• There is also an association with spina bifida occulta (5-10% of the population)
      • It is often asymptomatic, but symptoms typically occur at the time of the growth spurt
      • Usually causes focal pain aggravated by certain activities (particularly spinal extension and to a lesser degree rotation)
  • 24.
      • Rest improves pain. Pain is sharp, mild to moderate in intensity and can radiate to the buttock.
      • On examination patients may have a waddling gait associated with hamstring tightness and a lordotic posture. The classic Phalen-Dickson sign (knee-flexed, hip-flexed gait) may occur especially if there is associated spondylolisthesis.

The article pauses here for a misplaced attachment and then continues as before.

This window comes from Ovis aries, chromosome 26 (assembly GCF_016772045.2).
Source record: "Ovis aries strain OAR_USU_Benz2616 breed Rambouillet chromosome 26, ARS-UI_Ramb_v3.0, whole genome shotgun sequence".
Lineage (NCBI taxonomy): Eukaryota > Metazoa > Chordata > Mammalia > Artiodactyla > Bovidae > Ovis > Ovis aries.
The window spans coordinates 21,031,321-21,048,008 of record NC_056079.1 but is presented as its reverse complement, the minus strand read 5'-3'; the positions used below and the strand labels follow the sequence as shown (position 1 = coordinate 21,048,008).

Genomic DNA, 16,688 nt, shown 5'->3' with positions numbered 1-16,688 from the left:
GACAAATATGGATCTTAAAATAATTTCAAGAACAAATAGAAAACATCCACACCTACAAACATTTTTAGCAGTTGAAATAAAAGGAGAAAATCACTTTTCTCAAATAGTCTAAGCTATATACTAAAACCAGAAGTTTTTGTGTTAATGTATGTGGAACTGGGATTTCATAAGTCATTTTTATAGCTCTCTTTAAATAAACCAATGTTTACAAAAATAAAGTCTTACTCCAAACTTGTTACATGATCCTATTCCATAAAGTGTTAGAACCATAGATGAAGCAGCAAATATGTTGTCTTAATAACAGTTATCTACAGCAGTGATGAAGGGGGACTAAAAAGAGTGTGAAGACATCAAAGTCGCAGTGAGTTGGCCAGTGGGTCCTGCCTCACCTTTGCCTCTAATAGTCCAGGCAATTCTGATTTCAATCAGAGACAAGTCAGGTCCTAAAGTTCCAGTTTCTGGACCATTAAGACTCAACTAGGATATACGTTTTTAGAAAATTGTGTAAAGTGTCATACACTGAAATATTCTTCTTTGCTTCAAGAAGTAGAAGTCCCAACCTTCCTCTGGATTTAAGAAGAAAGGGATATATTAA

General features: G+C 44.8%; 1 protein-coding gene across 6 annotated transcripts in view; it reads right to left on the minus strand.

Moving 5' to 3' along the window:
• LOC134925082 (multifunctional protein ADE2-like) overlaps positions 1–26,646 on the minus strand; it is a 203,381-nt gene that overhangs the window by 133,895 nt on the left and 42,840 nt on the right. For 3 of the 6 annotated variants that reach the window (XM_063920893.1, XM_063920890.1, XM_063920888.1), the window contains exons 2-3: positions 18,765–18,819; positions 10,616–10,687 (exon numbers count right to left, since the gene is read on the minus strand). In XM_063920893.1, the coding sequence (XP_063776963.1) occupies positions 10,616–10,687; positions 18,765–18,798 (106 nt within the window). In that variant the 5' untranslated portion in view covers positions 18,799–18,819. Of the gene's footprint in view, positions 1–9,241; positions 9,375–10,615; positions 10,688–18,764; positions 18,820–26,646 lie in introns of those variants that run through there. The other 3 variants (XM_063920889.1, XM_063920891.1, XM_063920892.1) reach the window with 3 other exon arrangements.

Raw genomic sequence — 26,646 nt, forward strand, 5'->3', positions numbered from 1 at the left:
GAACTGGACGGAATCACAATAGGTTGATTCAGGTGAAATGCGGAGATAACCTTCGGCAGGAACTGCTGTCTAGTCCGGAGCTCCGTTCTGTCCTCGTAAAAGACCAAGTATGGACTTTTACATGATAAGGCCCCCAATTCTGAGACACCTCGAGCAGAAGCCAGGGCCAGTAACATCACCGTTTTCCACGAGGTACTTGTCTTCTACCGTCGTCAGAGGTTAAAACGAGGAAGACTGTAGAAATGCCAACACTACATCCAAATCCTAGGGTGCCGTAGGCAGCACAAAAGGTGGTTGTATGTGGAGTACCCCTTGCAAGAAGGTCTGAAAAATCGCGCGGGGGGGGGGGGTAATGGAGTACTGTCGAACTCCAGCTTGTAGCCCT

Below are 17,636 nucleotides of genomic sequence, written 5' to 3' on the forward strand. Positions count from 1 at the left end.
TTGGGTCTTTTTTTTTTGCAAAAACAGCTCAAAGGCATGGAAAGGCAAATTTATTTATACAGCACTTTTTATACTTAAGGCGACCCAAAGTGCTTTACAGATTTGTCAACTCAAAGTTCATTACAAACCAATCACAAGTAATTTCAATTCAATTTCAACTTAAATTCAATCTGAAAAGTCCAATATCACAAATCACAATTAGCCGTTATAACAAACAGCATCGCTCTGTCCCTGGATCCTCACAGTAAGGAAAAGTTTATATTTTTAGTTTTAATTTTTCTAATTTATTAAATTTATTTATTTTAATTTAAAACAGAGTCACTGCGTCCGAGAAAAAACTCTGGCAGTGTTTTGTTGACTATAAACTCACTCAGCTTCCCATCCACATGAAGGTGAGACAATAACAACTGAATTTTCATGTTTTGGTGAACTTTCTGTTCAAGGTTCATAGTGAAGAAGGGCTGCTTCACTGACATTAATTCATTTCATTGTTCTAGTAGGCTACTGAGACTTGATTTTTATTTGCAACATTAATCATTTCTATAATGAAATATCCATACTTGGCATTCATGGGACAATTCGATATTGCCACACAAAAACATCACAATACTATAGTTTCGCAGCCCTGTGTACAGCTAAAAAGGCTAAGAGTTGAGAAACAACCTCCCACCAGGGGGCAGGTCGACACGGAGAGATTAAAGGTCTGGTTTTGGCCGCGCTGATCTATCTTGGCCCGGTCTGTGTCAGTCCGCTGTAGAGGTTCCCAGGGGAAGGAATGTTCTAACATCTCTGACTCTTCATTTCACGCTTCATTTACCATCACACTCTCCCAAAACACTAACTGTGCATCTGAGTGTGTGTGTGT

• 25.  
  • 26.
      • Most memorable test for spondylolysis is the stork test (stand on one leg and bring back into lumbar extension elicits pain on side ipsilateral to pars interarticularis lesion)
      • SPECT scanning is the most sensitive imaging test to detect spondylolysis.
  • 27.
    • Infection:
      • Pyogenic vertebral osteomyelitis is the most common form of vertebral infection
      • Children usually present with abrupt onset of malaise, fever and back pain with stiffness, restricted movement, guarded walking and spine tenderness
      • Leucocytosis, raised ESR and CRP are usual findings
  • 28.
      • CT scanning detects earlier than plain radiographs and MRI is better still
      • Radionucleotide scanning, especially technetium combined with gallium demonstrates virtually all pyogenic vertebral infections.
  • 29.
    • Ankylosing spondylitis